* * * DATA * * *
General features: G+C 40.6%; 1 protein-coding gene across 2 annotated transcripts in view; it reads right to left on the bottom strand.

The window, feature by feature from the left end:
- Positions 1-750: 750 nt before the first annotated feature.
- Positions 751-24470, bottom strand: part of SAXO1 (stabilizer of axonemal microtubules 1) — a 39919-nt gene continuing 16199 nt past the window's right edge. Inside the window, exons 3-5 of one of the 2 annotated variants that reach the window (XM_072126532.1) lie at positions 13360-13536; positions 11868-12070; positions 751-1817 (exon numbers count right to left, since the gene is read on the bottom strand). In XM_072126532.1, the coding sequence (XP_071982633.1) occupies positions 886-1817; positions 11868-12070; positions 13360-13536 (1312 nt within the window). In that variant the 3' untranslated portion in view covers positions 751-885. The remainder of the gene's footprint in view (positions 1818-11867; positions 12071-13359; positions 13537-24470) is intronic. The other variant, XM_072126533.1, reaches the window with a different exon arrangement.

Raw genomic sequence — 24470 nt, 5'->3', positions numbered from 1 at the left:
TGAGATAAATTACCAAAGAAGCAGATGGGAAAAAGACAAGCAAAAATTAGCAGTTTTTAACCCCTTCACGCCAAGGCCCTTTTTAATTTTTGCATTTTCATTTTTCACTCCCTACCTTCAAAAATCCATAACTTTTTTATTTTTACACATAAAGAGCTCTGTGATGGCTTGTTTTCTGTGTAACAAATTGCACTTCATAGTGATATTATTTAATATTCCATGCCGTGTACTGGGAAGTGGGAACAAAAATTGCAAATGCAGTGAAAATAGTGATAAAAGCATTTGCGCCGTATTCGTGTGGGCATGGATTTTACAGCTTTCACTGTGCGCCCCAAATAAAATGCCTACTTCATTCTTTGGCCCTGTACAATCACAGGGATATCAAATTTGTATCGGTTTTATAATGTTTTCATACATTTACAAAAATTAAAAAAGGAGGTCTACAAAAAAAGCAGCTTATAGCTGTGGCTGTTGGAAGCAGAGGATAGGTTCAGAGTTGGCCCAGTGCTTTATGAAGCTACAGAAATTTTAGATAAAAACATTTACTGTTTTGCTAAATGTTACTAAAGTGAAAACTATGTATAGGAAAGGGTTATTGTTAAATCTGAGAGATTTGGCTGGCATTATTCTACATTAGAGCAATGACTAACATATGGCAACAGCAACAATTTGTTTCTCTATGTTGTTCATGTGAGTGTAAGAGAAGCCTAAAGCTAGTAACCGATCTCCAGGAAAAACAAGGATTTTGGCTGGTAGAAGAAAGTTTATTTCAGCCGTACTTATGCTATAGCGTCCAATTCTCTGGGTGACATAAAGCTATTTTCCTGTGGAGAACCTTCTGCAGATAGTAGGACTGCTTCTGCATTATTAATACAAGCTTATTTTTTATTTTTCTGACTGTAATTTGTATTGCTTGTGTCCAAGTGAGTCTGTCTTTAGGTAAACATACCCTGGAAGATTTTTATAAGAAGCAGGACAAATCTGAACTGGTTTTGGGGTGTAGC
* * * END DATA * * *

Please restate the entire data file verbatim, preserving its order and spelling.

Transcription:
General features: G+C 40.6%; 1 protein-coding gene across 2 annotated transcripts in view; it reads right to left on the bottom strand.

The window, feature by feature from the left end:
- Positions 1-750: 750 nt before the first annotated feature.
- Positions 751-24470, bottom strand: part of SAXO1 (stabilizer of axonemal microtubules 1) — a 39919-nt gene continuing 16199 nt past the window's right edge. Inside the window, exons 3-5 of one of the 2 annotated variants that reach the window (XM_072126532.1) lie at positions 13360-13536; positions 11868-12070; positions 751-1817 (exon numbers count right to left, since the gene is read on the bottom strand). In XM_072126532.1, the coding sequence (XP_071982633.1) occupies positions 886-1817; positions 11868-12070; positions 13360-13536 (1312 nt within the window). In that variant the 3' untranslated portion in view covers positions 751-885. The remainder of the gene's footprint in view (positions 1818-11867; positions 12071-13359; positions 13537-24470) is intronic. The other variant, XM_072126533.1, reaches the window with a different exon arrangement.

Raw genomic sequence — 24470 nt, 5'->3', positions numbered from 1 at the left:
TGAGATAAATTACCAAAGAAGCAGATGGGAAAAAGACAAGCAAAAATTAGCAGTTTTTAACCCCTTCACGCCAAGGCCCTTTTTAATTTTTGCATTTTCATTTTTCACTCCCTACCTTCAAAAATCCATAACTTTTTTATTTTTACACATAAAGAGCTCTGTGATGGCTTGTTTTCTGTGTAACAAATTGCACTTCATAGTGATATTATTTAATATTCCATGCCGTGTACTGGGAAGTGGGAACAAAAATTGCAAATGCAGTGAAAATAGTGATAAAAGCATTTGCGCCGTATTCGTGTGGGCATGGATTTTACAGCTTTCACTGTGCGCCCCAAATAAAATGCCTACTTCATTCTTTGGCCCTGTACAATCACAGGGATATCAAATTTGTATCGGTTTTATAATGTTTTCATACATTTACAAAAATTAAAAAAGGAGGTCTACAAAAAAAGCAGCTTATAGCTGTGGCTGTTGGAAGCAGAGGATAGGTTCAGAGTTGGCCCAGTGCTTTATGAAGCTACAGAAATTTTAGATAAAAACATTTACTGTTTTGCTAAATGTTACTAAAGTGAAAACTATGTATAGGAAAGGGTTATTGTTAAATCTGAGAGATTTGGCTGGCATTATTCTACATTAGAGCAATGACTAACATATGGCAACAGCAACAATTTGTTTCTCTATGTTGTTCATGTGAGTGTAAGAGAAGCCTAAAGCTAGTAACCGATCTCCAGGAAAAACAAGGATTTTGGCTGGTAGAAGAAAGTTTATTTCAGCCGTACTTATGCTATAGCGTCCAATTCTCTGGGTGACATAAAGCTATTTTCCTGTGGAGAACCTTCTGCAGATAGTAGGACTGCTTCTGCATTATTAATACAAGCTTATTTTTTATTTTTCTGACTGTAATTTGTATTGCTTGTGTCCAAGTGAGTCTGTCTTTAGGTAAACATACCCTGGAAGATTTTTATAAGAAGCAGGACAAATCTGAACTGGTTTTGGGGTGTAGC